When “Muslim Brotherhood” came to power after the January 25 Revolution and the presidential elections in 2012, which their protégé Mohamed Morsi won, the position of the Copts became sharply worse. This was primarily because during the elections, they had overwhelmingly supported Ahmed Shafiq, a secular politician close to H. Mubarak. Despite the promises of the new authorities to protect Christians, Christian oppression only increased. As clearly demonstrated by “The Association of Victims of Abduction and Forced Disappearance”, 550 Coptic women and girls were abducted between January 2011 and March 2014. Attacks and murders of followers of Jesus Christ in different parts of the country have increased. However, in the West, these facts were either hushed up or interpreted as a “perversion of reality”, as if Coptic girls themselves marry Muslims and then the Copts put it as abductions.
In this situation, Copts considered it deliverance when in 2013, the army top ranks headed by Abdel Fattah el-Sisi came to power in Egypt, and the “Muslim Brotherhood” was suspended from the levers of power. The Coptic Pope Tawadros II, who succeeded Shenouda III, expressed solidarity with the Egyptian army as reflecting the will of the people. The adoption of the Constitution in 2014, in which, for the first time, though briefly, the Christian period in the history of Egypt was mentioned, was an important and significant event for the Coptic Christians. Nevertheless, it is clear that Islam remained the state religion, and Sharia is the basis for legislation.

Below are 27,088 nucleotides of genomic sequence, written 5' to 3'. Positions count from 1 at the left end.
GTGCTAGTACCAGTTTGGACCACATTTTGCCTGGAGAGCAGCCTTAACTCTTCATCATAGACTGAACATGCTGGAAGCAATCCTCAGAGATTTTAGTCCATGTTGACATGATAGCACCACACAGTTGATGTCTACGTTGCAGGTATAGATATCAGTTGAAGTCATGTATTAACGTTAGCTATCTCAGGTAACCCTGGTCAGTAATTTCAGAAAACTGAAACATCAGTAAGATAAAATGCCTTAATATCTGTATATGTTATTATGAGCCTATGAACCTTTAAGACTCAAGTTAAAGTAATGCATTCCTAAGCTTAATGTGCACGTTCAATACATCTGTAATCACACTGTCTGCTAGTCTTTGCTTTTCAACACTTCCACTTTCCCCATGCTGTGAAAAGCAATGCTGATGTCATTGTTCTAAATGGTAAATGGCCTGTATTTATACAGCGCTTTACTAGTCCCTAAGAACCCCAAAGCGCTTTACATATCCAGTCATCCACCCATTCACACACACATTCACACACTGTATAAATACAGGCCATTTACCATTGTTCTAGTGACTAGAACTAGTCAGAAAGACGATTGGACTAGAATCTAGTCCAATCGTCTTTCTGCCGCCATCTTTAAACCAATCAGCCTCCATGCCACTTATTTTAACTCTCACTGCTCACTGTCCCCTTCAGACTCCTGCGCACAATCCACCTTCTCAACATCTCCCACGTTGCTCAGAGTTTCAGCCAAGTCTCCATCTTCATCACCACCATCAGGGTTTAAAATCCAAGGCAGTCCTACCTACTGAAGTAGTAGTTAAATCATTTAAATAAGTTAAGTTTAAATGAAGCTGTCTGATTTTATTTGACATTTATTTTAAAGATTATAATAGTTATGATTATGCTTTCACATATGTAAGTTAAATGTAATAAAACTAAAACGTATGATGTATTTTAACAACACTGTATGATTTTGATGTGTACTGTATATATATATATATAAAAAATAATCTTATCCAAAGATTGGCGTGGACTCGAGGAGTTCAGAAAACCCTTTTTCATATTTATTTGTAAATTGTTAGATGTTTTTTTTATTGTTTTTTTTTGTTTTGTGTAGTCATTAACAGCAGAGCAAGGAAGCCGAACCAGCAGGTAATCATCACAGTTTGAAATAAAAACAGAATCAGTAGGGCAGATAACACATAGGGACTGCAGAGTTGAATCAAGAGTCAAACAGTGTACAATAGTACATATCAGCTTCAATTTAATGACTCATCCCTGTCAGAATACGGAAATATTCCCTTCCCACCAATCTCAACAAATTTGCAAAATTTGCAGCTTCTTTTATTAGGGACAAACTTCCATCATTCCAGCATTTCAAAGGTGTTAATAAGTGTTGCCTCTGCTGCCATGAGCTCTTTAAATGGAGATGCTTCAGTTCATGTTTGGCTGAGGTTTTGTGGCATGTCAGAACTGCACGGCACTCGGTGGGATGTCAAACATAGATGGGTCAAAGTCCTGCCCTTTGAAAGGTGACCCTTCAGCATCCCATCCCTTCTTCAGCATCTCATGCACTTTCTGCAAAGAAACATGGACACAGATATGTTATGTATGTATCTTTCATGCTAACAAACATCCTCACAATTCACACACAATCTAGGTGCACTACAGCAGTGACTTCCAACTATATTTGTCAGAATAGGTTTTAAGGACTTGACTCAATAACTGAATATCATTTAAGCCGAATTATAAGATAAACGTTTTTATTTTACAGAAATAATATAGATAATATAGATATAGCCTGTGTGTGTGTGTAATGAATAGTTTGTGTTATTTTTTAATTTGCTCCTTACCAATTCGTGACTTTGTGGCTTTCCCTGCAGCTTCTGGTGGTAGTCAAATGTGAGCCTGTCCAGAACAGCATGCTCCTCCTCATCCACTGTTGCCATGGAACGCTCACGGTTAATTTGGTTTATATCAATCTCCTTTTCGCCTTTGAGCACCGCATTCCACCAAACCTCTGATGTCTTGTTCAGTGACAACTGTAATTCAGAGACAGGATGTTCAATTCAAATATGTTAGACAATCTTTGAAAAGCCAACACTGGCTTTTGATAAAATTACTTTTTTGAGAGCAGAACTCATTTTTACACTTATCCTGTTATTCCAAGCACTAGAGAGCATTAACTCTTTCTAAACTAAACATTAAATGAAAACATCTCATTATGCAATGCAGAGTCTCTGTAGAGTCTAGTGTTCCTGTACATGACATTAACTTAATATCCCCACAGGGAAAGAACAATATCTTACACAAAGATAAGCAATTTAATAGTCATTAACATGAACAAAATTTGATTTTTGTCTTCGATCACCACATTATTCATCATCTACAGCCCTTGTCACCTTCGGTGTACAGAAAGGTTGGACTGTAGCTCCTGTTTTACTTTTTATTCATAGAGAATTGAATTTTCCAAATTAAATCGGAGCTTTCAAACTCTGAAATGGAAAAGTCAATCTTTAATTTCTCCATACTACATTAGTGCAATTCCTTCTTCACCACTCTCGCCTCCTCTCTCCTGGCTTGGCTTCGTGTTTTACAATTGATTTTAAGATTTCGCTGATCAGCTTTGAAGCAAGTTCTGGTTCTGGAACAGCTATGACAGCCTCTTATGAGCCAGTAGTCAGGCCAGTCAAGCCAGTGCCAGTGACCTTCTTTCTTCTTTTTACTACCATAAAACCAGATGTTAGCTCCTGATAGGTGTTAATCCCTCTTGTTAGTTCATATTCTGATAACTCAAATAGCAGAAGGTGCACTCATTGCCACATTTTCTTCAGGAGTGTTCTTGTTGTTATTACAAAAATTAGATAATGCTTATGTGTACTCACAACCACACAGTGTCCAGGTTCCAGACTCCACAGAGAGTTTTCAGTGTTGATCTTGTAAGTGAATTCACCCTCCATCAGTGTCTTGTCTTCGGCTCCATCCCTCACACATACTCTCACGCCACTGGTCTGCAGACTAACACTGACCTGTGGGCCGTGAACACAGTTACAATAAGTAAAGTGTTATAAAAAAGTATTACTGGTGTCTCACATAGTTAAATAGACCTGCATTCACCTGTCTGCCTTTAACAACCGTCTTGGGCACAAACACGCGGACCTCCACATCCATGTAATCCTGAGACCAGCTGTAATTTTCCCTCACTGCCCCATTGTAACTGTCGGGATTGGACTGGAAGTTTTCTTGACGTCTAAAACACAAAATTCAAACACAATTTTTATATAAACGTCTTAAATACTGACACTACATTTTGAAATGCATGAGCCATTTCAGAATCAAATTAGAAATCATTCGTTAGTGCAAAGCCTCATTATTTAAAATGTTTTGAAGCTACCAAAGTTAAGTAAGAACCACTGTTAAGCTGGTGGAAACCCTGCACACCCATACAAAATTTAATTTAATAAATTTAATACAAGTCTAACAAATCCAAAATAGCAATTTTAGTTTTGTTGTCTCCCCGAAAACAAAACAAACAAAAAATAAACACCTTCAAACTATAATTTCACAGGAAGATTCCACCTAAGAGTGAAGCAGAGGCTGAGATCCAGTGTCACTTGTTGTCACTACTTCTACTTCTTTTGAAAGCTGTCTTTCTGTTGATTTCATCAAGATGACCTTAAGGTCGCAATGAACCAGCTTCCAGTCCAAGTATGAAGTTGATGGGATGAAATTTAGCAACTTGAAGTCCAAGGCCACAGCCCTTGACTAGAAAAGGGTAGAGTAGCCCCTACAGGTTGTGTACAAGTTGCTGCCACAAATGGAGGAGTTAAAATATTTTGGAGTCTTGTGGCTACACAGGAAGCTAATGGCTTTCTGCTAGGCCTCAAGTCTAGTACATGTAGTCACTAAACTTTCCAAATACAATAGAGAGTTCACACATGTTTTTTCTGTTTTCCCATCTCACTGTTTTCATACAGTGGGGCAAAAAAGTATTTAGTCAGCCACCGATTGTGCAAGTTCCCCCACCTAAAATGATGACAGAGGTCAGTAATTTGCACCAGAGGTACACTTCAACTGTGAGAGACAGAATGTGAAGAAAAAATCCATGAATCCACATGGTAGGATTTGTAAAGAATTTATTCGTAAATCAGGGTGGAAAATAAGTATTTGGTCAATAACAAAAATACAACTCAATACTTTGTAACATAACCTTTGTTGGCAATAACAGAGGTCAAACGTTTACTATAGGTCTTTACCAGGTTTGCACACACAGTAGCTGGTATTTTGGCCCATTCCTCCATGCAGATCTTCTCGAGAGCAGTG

Recent events, like explosions in the Coptic Churches, as well as the latest threats by the “Islamic State” to the Copts in the Sinai Peninsula, challenge the relative calm of Christians in Egypt.
However, these events are also a challenge for the new US administration. Will it continue to drift toward the diplomacy of George W. Bush and Barack Obama when, under slogans of peace, Washington was spearheading regime change agendas in the Middle East, with a clear bias towards supporting the “Muslim Brotherhood” as allegedly democratic forces? At the same time, it is known that it was the “Muslim Brotherhood”, with the tacit approval of the West, that launched the most extensive (over the last thousand years) prosecutions of Christians in the region; and those from ISIS who replaced them as leaders in murdering Christians have expanded this policy up to the genocide of Christians in Syria and Iraq.
Or will the administration of Donald Trump be strong enough to change the long-term vector in the policy and expand the tools for combating radical Islamists and ISIS by including the protection of the national minorities of the Middle East, including Christians, in it as well?
In any case, having noticed the problem of genocide and the expulsion of Christians and other national, ethnic and religious minorities in the Middle East, the administration of Donald Trump will add this factor to its agenda and try and prove that it is really different from the neocons, and that it is really set on curbing radical Islam, a diabolical force that is aimed at destroying a two-thousand-year-old Christian presence in the region.
This will expand the eventual platform of interaction between the US and Russia in the Middle East in the fight against extremists and terrorists, and will lay the ground rules, including spiritual ones, to overcome the confrontation between Moscow and Washington in the region. Maybe the White House will give a thought to this possibility?
Pogos Anastasov, political scientist and orientalist, exclusively for the online magazine “New Eastern Outlook”.